Devil May Cry is one of the most challenging games I have played in recent memory.  Yet as frustrating as it was to start getting into, once I got the hang of it I began to appreciate the difficulty.  This game was not going to coddle me or throw me a break.  After enough fits of rage following a death at the hands of some normal enemy or because the boss was too hard, I would come back to the same fight and struggle through it.  Then later I'd beat it with ease.  By the final time I fought Phantom, I had his tactics and attacks so memorized that I only took one or two hits through the entire fight. 

This is what a bitch looks like.
So as much as I initially hated to try and find anything right with this game, I had to admit; it was making me better at playing video games.  The difficulty is a hurdle, and while running a hurdle race isn't fun, it certainly gives a sense of accomplishment after you finish it. 

By the end, I admit that I liked it - I liked the challenge, I relished the chance to get better.  I also was able to talk with other people who'd survived the DMC challenge and had their own thoughts on the matter.  Initially, I thought I could play this game like I would God of War, and when it became evident this would not be as forgiving, I started thinking it should be approached like a Castlevania title.  That wasn't quite right either, nor was the idea that it could be compared accurately to another Capcom release, Resident Evil.  After enough discussion, however, it became clear to me that Devil May Cry was more akin to a fighting game than anything else (except for the places where it tries to be a shooter).  The game is all about quick hits, combos, dodging and blocking, and not letting your target hit you back.  Now, I suck at fighting games, but once I started approaching it like this, things came to me a lot easier.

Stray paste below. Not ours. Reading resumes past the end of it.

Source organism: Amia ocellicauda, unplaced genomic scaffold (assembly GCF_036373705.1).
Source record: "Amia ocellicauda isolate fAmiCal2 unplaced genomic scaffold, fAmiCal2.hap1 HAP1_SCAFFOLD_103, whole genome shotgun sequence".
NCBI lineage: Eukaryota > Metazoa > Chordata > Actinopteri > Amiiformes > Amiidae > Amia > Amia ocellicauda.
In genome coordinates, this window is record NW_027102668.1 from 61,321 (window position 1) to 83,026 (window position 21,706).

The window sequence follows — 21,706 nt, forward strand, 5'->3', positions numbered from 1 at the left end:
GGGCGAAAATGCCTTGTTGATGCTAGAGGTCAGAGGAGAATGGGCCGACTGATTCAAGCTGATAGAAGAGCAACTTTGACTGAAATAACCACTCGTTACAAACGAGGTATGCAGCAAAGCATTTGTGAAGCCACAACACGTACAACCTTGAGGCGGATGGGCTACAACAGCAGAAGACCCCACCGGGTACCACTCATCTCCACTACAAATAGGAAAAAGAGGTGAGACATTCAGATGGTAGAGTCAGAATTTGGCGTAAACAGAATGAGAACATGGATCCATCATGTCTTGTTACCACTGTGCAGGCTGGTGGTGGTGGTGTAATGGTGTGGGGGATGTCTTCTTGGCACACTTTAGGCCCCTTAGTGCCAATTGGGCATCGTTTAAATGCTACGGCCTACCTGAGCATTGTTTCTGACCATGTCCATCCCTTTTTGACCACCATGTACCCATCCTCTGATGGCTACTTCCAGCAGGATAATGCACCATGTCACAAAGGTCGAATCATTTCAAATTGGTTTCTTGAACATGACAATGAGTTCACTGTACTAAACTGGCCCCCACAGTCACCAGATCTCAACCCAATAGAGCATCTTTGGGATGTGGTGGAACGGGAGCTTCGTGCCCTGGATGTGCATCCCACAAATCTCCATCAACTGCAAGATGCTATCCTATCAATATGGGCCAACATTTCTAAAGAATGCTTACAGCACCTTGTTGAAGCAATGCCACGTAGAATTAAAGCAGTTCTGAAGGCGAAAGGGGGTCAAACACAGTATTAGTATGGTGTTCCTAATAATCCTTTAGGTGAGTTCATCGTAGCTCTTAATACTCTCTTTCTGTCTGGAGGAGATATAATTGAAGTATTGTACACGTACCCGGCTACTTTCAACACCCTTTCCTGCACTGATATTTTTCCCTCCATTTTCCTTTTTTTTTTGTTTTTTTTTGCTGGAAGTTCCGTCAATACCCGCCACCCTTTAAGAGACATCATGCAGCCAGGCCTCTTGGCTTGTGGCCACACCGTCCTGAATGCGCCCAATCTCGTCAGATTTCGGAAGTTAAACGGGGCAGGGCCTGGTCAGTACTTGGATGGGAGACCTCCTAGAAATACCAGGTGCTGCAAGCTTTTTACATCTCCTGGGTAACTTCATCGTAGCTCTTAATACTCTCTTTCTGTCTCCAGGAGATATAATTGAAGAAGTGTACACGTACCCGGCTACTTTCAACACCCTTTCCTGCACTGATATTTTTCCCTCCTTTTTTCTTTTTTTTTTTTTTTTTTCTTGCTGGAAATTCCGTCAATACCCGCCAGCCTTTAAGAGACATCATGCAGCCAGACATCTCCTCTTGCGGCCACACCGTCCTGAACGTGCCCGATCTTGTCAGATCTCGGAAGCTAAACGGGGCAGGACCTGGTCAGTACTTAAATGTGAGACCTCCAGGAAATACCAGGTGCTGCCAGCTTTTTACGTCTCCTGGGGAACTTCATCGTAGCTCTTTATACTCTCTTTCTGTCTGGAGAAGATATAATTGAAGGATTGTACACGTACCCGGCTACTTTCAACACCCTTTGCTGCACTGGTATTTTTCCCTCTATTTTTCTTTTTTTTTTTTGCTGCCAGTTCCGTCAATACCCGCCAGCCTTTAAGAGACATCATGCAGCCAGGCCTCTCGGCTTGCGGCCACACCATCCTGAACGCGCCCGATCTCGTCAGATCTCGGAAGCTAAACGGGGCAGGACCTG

Attempting to play it like this met with only moderate success.
On another note, as dated as it might be now, years after the release, the violence you can inflict in Devil May Cry is greatly satisfying.  It's like the developers knew they were making a bitch of a game to throw at you, so they decided to reward players for their patience with increasingly complex ways to make things bleed.  There's one enemy that's a ghost with a scythe, floating always just out of reach, forcing you to use your guns to hit it.  This can lead to several minutes of annoyance when all you've got is a set of handguns or a shotgun.  When you can let the thing get in close and then blow its face in with a grenade launcher, the maniacal laughter of satisfaction is sure to follow.